McKettricks of Texas: Tate by Linda Lael Miller
Length: Full (368 pages)
Rating: 4.5 Books
Reviewed by Xeranthemum
For divorced dad Tate McKettrick, there are barely enough hours each day to run the Silver Spur ranch, do the suit-and-tie thing for his business and run herd on his beloved six-year-old daughters. But time stands still at the sight of Libby Remington. When they were high school sweethearts, the wealthy McKettrick made a mistake that cost him the love of his life. But now they’re both back in Blue River, Texas. And cattle rustlers, a manipulative ex-wife and a killer stallion can’t keep Tate from trying to win Libby again.
Libby has her hands full caring for her mother and running the Perk Up Coffee Shop. Caffeine she needs. Tate McKettrick—with his blazing blue eyes and black hair. No way! Oh, heck—yes! But can Tate and Libby really hope for a second chance?
If you enjoy stories about second chances, close family ties and the strength of true love, then grab your cookies and iced tea and kick back for a wonderful Texas style romance.
Tate is the man who got away. Not that he wanted to but he royally messed up his life when he went to a party in college, got a little plastered and ended up getting married. The tragic part of it all is that he truly was already in love with someone else and had intended on marrying her but responsibility and duty to do what was right overrode what his heart wanted. The only joy he now has is the gift of laughter and love from his twin daughters. I loved how Ms. Miller wrote Tate’s character. He is strong of principle and intrinsically knows how to behave in front of his daughters, even when his ex-wife plays her manipulative games and pushes all his mad buttons. Even knowing that, he’s still vulnerable and very human when the woman pulls some seriously bad mojo and sends him to the brink of those emotional cliffs. Tate could have become embittered and played the blame game. He could have holed up on his ranch and sunk to his ex-wife’s level, but he has something his ex doesn’t. Family and its traditions, brothers and friends, love and respect, and hope for the future cushion him when things seem their worst. He retained his sense of humor for the most part but he was hiding too. It takes one of those “cruel to be kind” moments from one of his brothers to make Tate face the truth. He doesn’t’ shy away from it, he doesn’t make excuses. Nope, he takes it like a man and plans on changing. I respected Tate McKettrick.
The woman left behind was Libby. I got a strong sense that an undying love still burned within her, but she’s buried it deep. She’s had to. Even though Tate is technically available again, the hurt of betrayal still haunts her. She’s tried to keep her head down and not cross his path. How gut wrenching it must be to see the man of her dreams and believe he’d never be anything to her but a dream. Her character is sensitive, nurturing, warm and passionate. She also can’t cook even though she runs a coffee shop. She’s made something of her life even though it’s not what she’d ever planned on. She struggles too because not only is she trying to run her business, she has a family thorn to deal with. Not her sisters; they are supportive and have been each others’ rock. The lemon in the family is their mother who I swear has a touch of some emotional disability. She’d drive me absolutely bonkers. As it is, that woman single handedly crushed even the tenuous hold Libby had on her future, leaving her with decisions which could hurt her for the rest of her life -- or force her onto the road of happiness and sense of self. I really wanted Libby to be happy.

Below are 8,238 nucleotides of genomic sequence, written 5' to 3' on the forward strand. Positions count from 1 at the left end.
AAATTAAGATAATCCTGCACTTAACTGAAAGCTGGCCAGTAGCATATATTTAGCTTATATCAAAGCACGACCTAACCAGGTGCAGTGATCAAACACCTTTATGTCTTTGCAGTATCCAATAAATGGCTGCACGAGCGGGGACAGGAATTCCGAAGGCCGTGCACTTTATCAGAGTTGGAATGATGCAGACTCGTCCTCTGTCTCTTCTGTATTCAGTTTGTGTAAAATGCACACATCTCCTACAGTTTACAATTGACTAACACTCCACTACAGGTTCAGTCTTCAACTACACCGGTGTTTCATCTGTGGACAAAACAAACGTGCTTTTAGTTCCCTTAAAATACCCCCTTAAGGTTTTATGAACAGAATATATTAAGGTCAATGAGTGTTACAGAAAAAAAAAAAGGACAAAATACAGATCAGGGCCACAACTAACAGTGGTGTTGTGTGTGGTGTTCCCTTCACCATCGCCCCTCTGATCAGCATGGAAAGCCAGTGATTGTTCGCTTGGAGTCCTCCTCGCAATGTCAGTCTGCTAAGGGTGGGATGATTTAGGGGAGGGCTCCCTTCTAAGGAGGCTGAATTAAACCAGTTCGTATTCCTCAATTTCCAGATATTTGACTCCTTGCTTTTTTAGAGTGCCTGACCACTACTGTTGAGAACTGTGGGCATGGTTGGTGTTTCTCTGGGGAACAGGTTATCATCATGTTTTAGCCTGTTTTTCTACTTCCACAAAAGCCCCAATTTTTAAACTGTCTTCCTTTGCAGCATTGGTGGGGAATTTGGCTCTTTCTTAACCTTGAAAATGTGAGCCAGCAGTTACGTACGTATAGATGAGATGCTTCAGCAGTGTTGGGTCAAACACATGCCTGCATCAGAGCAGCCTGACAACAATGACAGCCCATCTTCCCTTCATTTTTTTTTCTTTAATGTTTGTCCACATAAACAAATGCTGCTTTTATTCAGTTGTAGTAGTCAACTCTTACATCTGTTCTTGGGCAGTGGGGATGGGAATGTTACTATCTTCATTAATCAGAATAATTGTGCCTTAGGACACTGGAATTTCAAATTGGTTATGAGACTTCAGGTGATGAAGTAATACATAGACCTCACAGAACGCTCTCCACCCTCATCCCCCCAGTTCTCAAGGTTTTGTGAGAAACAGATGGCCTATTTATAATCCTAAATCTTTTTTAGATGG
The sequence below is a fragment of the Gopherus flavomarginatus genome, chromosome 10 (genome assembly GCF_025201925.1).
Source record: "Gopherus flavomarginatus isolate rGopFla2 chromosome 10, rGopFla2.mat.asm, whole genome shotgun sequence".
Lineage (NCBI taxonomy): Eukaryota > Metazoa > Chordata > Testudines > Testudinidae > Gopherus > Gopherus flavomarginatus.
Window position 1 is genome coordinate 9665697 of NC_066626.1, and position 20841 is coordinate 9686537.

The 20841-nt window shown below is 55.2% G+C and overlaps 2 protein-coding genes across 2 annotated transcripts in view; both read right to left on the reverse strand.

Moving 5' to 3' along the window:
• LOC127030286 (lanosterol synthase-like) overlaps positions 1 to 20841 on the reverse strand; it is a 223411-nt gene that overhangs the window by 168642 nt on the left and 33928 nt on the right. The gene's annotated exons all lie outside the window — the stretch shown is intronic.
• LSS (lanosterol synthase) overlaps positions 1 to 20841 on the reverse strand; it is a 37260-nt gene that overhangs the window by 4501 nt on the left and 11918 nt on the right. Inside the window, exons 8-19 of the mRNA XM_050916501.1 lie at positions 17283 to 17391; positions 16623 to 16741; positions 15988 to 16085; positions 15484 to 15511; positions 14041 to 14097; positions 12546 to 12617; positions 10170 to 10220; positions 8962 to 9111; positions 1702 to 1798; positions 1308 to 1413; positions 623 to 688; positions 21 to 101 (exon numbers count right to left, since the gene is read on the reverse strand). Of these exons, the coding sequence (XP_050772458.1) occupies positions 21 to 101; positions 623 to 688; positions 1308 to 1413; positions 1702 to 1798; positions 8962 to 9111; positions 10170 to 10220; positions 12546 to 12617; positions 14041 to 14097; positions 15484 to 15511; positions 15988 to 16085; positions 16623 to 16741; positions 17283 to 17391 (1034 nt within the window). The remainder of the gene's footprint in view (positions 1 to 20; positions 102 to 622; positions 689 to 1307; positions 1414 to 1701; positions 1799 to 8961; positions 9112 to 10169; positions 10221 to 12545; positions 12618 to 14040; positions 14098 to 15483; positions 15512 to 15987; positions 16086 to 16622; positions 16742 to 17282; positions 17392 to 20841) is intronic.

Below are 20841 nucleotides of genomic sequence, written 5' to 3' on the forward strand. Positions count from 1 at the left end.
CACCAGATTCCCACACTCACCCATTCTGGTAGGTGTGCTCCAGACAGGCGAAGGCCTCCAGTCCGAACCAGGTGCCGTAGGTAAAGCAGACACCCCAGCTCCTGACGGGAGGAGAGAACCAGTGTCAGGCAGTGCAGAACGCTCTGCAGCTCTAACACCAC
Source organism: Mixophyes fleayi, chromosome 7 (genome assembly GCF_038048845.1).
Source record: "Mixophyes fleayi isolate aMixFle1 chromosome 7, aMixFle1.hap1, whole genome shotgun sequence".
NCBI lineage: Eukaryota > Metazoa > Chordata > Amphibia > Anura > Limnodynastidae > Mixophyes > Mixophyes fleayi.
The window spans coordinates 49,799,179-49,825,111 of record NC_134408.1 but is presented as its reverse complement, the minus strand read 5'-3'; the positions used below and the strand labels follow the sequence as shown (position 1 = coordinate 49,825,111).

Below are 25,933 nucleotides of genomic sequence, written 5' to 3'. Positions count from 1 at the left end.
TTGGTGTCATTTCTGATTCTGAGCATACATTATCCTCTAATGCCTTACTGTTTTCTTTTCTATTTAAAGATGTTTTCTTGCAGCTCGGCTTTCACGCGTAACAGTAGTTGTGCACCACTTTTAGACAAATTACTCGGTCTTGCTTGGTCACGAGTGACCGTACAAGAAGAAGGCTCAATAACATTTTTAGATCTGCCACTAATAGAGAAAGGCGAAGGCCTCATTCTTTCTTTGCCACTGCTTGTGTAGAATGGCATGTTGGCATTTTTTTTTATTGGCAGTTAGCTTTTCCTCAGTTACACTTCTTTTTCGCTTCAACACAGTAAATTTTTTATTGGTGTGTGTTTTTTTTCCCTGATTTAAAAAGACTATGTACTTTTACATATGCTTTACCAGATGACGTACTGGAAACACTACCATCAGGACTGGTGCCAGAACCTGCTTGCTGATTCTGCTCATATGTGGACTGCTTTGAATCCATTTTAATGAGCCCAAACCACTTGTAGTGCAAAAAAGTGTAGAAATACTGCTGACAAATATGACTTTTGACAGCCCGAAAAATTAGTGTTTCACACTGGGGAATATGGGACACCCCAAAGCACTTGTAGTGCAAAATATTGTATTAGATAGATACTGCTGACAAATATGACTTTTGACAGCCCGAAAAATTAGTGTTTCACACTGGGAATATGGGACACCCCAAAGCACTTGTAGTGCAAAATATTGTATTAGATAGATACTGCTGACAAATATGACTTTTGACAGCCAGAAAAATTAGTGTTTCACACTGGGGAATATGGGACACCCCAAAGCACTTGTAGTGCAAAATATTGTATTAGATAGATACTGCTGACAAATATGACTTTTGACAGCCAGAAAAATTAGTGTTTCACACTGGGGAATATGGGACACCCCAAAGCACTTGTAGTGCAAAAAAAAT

The atmosphere of this book is small town, where the pain from loss of one family is felt by the whole community. There is a tragic event that takes place and I have to say, Ms. Miller did an excellent job of describing the funeral, how it affects people and how emotions get shown. At one point I felt I was there and I had to grab a tissue. I’m not sure if it’s because I had just experienced a death in the family or not, but the tone and sadness resonated with me and that could not have happened without Ms. Miller tapping into reality and touching the heart.
The secondary characters include animals. Some provide tender and fun moments and others drama and fear. As for people, I loved the interplay between Libby and the Sheriff. And I really could relate to one of the neighbors. Tate’s ex-wife certainly produces conflict, but the main conflict is the reclamation of trust between Tate and Libby. There are certainly sparks flying between them and when they get together, Ms. Miller writes wonderful scenes which include exciting verbal and physical interplay. Sweet romance has never been hotter.
I could go on and on about Tate’s brothers or Libby’s sisters because I was introduced to all of them and given small little insights into their personalities and quirks. I could go on about the secondary conflicts and give you hints on their unexpected outcomes but this review would go on forever. I could even tell you how much fun a water fight can be. Suffice to say, The McKettricks of Texas: Tate, is a solid and well written story about forgiveness, hope, family and the staying power of love. It encompasses a community spirit of small town America in a state where everything is larger than life. This love story is worthy of the big state of Texas.